Over half of asylum-seekers are in the poorest third of council areas
When the government closed the ‘Dubs’ route for child refugees into the UK, they said it was because local authorities couldn’t accommodate any more than 400 unaccompanied children — a tiny fraction of the 3,000 initially mooted by Lord Alf Dubs.
On those grounds, the Conservatives voted, with just three exceptions, against a cross-party amendment that would have required councils to identify their capacity to house child refugees.
So how does that square that with revelations in today’s Guardian that overall, Conservative-led councils in Britain are accommodating just 1,560 asylum-seekers, compared to 34,936 in Labour-led council areas?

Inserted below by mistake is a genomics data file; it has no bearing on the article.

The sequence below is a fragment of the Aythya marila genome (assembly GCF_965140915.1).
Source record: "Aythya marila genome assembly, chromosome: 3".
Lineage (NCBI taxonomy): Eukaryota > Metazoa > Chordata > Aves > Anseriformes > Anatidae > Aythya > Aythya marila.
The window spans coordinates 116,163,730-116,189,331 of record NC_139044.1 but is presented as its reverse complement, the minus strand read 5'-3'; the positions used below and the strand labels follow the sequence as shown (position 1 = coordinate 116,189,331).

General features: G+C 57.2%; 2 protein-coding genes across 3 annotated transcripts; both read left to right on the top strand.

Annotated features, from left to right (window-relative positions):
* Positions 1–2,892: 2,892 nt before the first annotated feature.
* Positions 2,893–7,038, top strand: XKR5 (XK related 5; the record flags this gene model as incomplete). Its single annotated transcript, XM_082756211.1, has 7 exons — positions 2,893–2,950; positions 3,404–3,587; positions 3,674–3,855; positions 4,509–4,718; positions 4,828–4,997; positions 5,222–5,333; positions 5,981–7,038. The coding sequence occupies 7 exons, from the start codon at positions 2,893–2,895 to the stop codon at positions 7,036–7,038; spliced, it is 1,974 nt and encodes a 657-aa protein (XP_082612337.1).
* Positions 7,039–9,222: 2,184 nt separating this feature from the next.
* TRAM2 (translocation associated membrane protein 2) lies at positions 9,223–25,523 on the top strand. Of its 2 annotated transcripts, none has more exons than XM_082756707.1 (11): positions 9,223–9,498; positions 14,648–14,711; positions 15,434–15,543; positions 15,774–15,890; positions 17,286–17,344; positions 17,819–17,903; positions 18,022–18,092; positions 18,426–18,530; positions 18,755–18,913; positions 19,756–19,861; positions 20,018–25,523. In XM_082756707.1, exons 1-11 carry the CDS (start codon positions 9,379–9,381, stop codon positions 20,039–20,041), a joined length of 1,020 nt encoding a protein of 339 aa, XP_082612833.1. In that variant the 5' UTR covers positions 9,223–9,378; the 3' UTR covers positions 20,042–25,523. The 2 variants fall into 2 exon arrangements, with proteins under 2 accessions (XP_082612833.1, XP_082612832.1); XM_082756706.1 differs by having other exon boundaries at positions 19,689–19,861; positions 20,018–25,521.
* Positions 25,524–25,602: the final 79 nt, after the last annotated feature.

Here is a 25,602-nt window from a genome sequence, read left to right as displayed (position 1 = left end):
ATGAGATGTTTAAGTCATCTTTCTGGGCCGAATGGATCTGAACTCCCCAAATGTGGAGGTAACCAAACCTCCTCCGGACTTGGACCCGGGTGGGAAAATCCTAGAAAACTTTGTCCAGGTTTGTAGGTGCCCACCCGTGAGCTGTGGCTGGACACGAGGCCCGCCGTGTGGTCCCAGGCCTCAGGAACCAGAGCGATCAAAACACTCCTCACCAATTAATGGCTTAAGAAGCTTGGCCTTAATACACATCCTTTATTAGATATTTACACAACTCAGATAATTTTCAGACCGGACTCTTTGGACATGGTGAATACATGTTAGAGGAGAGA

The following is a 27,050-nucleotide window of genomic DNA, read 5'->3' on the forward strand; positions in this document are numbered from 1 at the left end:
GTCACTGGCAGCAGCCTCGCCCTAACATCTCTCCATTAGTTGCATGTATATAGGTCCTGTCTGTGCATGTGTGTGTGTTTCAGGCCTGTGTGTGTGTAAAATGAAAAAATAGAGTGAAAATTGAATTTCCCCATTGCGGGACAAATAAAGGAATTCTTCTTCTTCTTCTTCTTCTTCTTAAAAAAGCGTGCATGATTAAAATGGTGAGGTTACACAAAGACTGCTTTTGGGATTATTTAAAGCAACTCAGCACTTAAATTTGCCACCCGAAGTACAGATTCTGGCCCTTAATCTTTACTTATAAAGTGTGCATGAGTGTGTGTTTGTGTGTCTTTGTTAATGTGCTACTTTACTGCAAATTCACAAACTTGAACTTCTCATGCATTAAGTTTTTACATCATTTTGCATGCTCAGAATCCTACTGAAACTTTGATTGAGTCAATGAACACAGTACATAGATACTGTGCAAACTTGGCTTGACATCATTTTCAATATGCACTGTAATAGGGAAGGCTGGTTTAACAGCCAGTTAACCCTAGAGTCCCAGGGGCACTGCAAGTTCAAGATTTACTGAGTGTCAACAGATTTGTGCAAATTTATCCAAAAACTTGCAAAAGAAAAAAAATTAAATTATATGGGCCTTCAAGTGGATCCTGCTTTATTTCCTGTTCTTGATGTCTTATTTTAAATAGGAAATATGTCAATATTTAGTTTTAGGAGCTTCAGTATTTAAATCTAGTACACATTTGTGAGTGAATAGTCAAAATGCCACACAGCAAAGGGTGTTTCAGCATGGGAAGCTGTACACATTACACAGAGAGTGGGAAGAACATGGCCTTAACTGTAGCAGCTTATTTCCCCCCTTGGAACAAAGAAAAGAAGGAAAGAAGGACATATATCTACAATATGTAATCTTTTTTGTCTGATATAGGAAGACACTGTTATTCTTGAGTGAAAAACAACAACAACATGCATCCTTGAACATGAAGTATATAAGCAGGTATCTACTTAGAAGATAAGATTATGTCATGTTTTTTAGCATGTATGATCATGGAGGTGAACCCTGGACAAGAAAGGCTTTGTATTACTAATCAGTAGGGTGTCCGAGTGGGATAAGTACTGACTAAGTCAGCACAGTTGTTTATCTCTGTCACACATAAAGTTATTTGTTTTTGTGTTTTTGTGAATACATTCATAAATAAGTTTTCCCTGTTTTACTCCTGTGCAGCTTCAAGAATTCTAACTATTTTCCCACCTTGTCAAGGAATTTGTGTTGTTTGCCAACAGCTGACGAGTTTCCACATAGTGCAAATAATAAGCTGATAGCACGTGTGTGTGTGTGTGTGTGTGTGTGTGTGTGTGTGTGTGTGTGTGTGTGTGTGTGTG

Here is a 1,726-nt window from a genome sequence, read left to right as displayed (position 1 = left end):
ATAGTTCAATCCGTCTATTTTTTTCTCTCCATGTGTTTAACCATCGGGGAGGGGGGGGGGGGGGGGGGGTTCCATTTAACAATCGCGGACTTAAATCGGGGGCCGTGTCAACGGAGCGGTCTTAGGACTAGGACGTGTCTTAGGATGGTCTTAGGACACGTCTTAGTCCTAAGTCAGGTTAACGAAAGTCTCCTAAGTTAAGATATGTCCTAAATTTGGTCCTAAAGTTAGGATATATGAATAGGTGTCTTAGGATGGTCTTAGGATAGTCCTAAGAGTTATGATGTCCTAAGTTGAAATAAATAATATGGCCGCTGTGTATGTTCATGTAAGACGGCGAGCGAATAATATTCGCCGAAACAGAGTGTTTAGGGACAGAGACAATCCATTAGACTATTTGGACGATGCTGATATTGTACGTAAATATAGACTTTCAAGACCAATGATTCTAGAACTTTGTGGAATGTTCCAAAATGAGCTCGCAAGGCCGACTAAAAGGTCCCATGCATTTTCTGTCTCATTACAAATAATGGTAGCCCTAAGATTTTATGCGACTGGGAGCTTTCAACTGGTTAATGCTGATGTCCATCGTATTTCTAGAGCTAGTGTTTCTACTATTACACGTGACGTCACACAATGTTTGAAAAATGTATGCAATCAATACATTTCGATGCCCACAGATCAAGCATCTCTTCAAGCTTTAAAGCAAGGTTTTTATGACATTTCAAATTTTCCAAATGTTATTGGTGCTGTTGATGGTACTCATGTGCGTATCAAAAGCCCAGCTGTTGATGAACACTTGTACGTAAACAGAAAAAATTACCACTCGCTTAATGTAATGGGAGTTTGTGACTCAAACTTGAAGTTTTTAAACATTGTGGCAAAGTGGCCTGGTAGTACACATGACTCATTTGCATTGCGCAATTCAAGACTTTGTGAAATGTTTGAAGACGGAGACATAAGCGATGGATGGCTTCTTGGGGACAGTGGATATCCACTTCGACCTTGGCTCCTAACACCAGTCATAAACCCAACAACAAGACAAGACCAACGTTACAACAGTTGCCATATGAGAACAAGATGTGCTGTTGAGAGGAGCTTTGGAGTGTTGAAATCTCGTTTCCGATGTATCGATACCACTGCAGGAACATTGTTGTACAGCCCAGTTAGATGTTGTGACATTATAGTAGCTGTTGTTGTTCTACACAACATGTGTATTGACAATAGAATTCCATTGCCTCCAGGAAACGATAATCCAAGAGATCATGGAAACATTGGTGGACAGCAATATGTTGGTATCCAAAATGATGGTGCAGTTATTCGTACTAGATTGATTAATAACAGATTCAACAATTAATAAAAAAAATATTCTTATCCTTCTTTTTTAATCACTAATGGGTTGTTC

Theresa May’s own constituency of Maidenhead currently hosts just four refugees, while Philip Hammond’s has welcomed only two.
The burden has disproportionately fallen on poor councils in the north and in Scotland. The poorest third of councils are accommodating 57 per cent of asylum-seekers, while the the richest third have welcomed just 10 per cent.
This reflects a toxic relationship between the Conservative central government and Conservative-led councils, with local and national politicians using each other’s attitudes to justify their own recalcitrance.
If May is serious about meeting Britain’s existing pledges — which are strikingly unambitious — she should start by applying pressure within her own party.
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